Journal of Electronic Materials

, Volume 45, Issue 3, pp 1711–1729 | Cite as

Analysis of the Effect of Module Thickness Reduction on Thermoelectric Generator Output

  • F. P. BritoEmail author
  • L. Figueiredo
  • L. A. Rocha
  • A. P. Cruz
  • L. M. Goncalves
  • J. Martins
  • M. J. Hall


Conventional thermoelectric generators (TEGs) used in applications such as exhaust heat recovery are typically limited in terms of power density due to their low efficiency. Additionally, they are generally costly due to the bulk use of rare-earth elements such as tellurium. If less material could be used for the same output, then the power density and the overall cost per kilowatt (kW) of electricity produced could drop significantly, making TEGs a more attractive solution for energy harvesting of waste heat. The present work assesses the effect of reducing the amount of thermoelectric (TE) material used (namely by reducing the module thickness) on the electrical output of conventional bismuth telluride TEGs. Commercial simulation packages (ANSYS CFX and thermal–electric) and bespoke models were used to simulate the TEGs at various degrees of detail. Effects such as variation of the thermal and electrical contact resistance and the component thickness and the effect of using an element supporting matrix (e.g., eggcrate) instead of having air conduction in void areas have been assessed. It was found that indeed it is possible to reduce the use of bulk TE material while retaining power output levels equivalent to thicker modules. However, effects such as thermal contact resistance were found to become increasingly important as the active TE material thickness was decreased.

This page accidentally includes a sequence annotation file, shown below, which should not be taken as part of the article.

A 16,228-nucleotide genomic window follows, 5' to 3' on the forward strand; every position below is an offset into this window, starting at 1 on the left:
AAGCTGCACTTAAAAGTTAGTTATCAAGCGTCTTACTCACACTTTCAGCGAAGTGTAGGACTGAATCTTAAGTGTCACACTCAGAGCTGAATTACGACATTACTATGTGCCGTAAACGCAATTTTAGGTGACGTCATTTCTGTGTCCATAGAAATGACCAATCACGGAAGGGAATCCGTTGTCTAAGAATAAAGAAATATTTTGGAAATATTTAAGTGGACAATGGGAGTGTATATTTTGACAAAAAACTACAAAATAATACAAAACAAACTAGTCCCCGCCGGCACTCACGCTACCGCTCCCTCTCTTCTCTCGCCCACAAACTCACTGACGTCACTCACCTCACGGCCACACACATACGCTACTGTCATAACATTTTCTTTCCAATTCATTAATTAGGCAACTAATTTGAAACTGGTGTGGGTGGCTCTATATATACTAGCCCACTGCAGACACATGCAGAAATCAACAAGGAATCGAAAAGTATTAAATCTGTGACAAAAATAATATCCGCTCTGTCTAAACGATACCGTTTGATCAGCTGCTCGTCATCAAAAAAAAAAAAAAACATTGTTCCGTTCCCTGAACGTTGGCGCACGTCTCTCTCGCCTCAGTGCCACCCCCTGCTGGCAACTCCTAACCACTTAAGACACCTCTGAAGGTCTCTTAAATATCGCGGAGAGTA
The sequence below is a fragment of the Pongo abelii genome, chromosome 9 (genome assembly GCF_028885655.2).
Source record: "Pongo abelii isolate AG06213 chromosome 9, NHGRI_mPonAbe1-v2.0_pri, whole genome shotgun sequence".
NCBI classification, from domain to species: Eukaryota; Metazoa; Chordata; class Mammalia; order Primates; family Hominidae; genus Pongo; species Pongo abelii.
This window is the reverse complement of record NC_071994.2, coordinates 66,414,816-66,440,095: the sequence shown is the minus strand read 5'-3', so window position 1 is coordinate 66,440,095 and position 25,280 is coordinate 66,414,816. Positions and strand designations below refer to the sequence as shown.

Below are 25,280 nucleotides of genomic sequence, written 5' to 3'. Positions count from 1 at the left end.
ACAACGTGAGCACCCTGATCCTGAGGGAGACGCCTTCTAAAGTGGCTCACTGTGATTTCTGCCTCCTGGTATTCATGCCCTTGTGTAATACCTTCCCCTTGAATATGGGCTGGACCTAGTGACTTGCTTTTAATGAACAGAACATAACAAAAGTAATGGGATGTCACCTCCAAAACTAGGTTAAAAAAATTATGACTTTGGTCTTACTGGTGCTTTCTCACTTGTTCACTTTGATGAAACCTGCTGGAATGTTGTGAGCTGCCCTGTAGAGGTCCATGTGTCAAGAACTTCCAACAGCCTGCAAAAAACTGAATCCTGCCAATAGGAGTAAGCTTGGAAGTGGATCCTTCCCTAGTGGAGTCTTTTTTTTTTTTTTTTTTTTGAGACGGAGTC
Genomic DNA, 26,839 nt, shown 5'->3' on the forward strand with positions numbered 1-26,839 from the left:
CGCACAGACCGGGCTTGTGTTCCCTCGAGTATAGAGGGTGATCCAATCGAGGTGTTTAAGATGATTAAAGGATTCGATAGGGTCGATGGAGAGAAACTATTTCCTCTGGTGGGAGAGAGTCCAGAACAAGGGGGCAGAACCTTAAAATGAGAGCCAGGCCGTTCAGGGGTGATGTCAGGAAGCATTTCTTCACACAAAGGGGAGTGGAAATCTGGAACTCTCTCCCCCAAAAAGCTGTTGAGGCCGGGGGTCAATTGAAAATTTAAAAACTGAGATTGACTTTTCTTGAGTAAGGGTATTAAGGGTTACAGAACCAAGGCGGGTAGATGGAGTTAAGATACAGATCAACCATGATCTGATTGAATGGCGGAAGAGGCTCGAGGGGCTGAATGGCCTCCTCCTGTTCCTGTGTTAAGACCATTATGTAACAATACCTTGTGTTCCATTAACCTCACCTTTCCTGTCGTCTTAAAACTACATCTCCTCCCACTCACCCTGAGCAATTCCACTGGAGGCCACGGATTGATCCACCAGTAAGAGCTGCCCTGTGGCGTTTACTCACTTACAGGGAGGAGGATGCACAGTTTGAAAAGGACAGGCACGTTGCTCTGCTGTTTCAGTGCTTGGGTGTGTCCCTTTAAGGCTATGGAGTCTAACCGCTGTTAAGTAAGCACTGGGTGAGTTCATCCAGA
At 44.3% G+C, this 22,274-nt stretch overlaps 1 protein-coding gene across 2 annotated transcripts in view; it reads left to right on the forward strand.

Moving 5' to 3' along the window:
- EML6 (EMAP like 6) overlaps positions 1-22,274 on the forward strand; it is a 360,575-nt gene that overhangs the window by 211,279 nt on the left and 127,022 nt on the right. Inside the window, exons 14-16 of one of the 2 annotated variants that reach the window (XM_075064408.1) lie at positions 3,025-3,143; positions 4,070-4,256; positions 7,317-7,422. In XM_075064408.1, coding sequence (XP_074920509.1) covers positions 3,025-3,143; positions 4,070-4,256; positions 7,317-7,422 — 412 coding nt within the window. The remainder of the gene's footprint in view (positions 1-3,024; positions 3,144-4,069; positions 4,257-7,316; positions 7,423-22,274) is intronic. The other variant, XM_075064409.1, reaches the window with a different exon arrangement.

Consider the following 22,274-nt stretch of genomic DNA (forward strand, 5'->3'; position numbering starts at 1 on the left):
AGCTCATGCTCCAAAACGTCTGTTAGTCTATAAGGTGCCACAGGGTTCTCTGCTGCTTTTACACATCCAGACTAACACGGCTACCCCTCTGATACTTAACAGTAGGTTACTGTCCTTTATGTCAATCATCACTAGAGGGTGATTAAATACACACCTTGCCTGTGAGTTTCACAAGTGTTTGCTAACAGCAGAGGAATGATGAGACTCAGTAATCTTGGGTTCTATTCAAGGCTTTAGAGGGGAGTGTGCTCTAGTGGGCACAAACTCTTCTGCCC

Thermoelectric generators TEG modeling module geometry contact resistance thermal modeling power maximization 


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The authors acknowledge Project ThinHarvest (FCOMP-01-0124-FEDER-041343/EXPL/EMS-ENE/ 1023/2013) and Postdoctoral Grant SFRH/BPD/89553/2012, financed by FEDER Funds through Programa Operacional Fatores de Competitividade— COMPETE and National Funds through PIDDAC and FCT—Fundação para a Ciência e a Tecnologia; Luso-American Foundation/National Science Foundation (FLAD/NSF) 2013 PORTUGAL—U.S. Research Networks Program, Project “Waste Exhaust Energy Recovery of Internal Combustion Engines”; and Hi-Z Technology, Inc., for the information supplied regarding their modules’ properties and performance.


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Copyright information

© The Minerals, Metals & Materials Society 2015

Authors and Affiliations

  1. 1.Department of Mechanical EngineeringUniversity of MinhoGuimarãesPortugal
  2. 2.Department of Industrial ElectronicsUniversity of MinhoGuimarãesPortugal
  3. 3.Department of Mechanical EngineeringUniversity of Texas at AustinAustinUSA

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